Infographics, Comics, Videos, and More: Using Images to Talk About Research

Every picture tells a story, and more researchers are using graphics and images like infographics, comics, videos, and maps to share their research with stakeholders. These images can be eye-catching and impactful, engaging, and offering a quick view into the latest research information. Image-based information products are often highly shareable on social media, which may mean a broader spread of information  in the community. Pictures tell a lot of the story with fewer words, so information products like these may also be more accessible for readers with lower literacy, younger readers, or readers with disabilities that might impact their ability to read or understand text. Researchers can use these tools to share their findings, demonstrate an intervention or technology, or encourage potential participants to sign up. Here are some examples of image-based information products from the NIDILRR grantee community:


Rehabilitation Research and Training Center (RRTC) on Pathways to Positive Futures publishes the Pathways Comics series. The series features a young person named James, along with his dog Jarvis, building self-determination skills and identifying the people and organizations that can help him navigate life on his own. The series comes with study guides to help service providers who work with these young people understand the challenges and concerns of life in transition. The series is currently up to Volume 4, and still ongoing.

The Model Systems Knowledge Translation Center (MSKTC) and the University of Washington Traumatic Brain Injury (TBI) Model System Center publish the TBI InfoComics series. The series tackles common concerns for people with TBI, their families, and caregivers, starting with Understanding TBI – common therapies, adjusting to life at home, and recovery and healing over time – and continuing with specific topics like emotional changes, sleep disturbance, and headaches.


The Center for Research, Training, and Dissemination of Family Support for People with Disabilities Across the Life Course published results from their survey of caregivers and noncaregivers to understand the impact of COVID-19. The results are presented in an infographic, drawing attention to specific findings about how the pandemic is affecting mental and physical health, financial security, and food insecurity.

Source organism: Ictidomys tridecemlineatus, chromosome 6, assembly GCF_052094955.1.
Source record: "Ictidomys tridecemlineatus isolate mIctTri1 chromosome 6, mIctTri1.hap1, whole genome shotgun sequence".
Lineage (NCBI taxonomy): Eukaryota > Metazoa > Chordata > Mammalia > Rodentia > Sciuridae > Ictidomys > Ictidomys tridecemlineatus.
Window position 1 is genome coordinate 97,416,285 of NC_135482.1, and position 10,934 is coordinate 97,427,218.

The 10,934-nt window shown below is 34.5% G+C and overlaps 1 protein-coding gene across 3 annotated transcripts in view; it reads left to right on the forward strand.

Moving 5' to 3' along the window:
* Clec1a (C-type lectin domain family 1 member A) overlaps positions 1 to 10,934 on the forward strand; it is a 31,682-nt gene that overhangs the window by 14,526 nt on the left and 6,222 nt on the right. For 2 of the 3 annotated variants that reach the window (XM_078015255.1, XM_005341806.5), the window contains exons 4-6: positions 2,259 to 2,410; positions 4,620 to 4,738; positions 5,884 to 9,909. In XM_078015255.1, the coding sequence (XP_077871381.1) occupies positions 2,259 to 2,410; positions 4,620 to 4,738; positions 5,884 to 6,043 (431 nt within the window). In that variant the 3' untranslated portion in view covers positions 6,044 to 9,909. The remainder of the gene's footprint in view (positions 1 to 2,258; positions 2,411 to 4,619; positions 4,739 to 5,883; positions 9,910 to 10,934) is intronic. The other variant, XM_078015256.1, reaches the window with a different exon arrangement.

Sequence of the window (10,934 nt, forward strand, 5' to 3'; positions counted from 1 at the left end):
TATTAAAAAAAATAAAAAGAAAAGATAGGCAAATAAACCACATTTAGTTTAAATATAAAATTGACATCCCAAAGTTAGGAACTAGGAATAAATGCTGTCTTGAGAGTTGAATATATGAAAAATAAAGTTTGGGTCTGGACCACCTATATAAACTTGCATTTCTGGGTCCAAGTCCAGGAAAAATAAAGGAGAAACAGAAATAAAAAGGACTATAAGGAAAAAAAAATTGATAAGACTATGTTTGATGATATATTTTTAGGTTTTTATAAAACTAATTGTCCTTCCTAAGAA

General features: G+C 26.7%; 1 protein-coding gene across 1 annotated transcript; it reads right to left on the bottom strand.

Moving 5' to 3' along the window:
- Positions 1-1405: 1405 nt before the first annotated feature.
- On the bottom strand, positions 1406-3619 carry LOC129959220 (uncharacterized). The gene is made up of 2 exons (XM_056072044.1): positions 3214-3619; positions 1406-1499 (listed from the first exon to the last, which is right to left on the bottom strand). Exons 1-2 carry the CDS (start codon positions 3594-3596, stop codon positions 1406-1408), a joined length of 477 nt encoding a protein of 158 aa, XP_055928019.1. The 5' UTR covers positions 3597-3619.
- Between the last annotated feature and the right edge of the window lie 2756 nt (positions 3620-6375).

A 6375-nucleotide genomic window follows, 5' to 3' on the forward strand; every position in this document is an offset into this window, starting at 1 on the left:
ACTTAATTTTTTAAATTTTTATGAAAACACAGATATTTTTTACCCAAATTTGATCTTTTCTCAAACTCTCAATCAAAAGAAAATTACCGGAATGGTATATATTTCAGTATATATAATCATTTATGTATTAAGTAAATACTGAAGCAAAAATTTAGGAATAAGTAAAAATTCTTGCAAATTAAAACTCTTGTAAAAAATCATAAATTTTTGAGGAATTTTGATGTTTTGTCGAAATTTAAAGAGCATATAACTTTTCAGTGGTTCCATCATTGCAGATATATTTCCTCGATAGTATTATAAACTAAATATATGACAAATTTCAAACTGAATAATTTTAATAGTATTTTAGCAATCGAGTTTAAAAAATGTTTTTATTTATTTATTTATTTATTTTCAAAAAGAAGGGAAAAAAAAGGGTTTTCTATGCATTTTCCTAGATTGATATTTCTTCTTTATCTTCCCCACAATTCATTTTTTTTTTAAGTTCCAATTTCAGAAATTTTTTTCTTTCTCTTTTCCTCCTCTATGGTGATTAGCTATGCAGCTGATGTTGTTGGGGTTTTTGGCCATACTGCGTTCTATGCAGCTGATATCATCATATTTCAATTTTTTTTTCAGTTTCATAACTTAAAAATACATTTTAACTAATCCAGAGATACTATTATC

The RRTC on Community Living completed a study of home and community accessibility in rural and urban communities, using data from the American Housing Survey. Two infographics give a picture of the housing barriers that people with mobility disabilities experience, such as the percentage of homes with entrance stairs or without first-floor bathrooms.

The RRTC on Learning and Working During the Transition to Adulthood conducted a study of what kind of community of practice could support young adults with serious mental health conditions. The infographic quickly and clearly defines a community of practice, who it can help, goals to motivate the community, and what support the community needs to flourish and benefit the young people it serves.


The RRTC on Place-Based Solutions for Rural Community Participation, Health, and Employment conducted research on the geography of disability, using data from the American Community Survey to understand where people with disabilities are living and explore the impact of rural versus urban life. The Disability in America Map Series shows rates across the US down to the county level, disability rates in communities impacted by storms, where hospital beds may be in short supply, and other key features.


The RRTC on Community Living and Participation of Individuals with Psychiatric Disabilities features several short videos in their research spotlight video series, highlighting different facets of their research and training activities.

The Transitions ACR created a series called Comeback TV, a show made by and for young adults with mental health conditions featuring resources for successful education and employment.

These are just a few examples! Sign up for our News and Notes newsletter to learn about new resources from the grantee community.

If you are a researcher and ready to tell your own research story, these resources may help:

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1 Response to Infographics, Comics, Videos, and More: Using Images to Talk About Research

  1. Pingback: Plainly Speaking – Sharing Research with a Wider Audience Using Plain Language | Collection Spotlight from the National Rehabilitation Information Center

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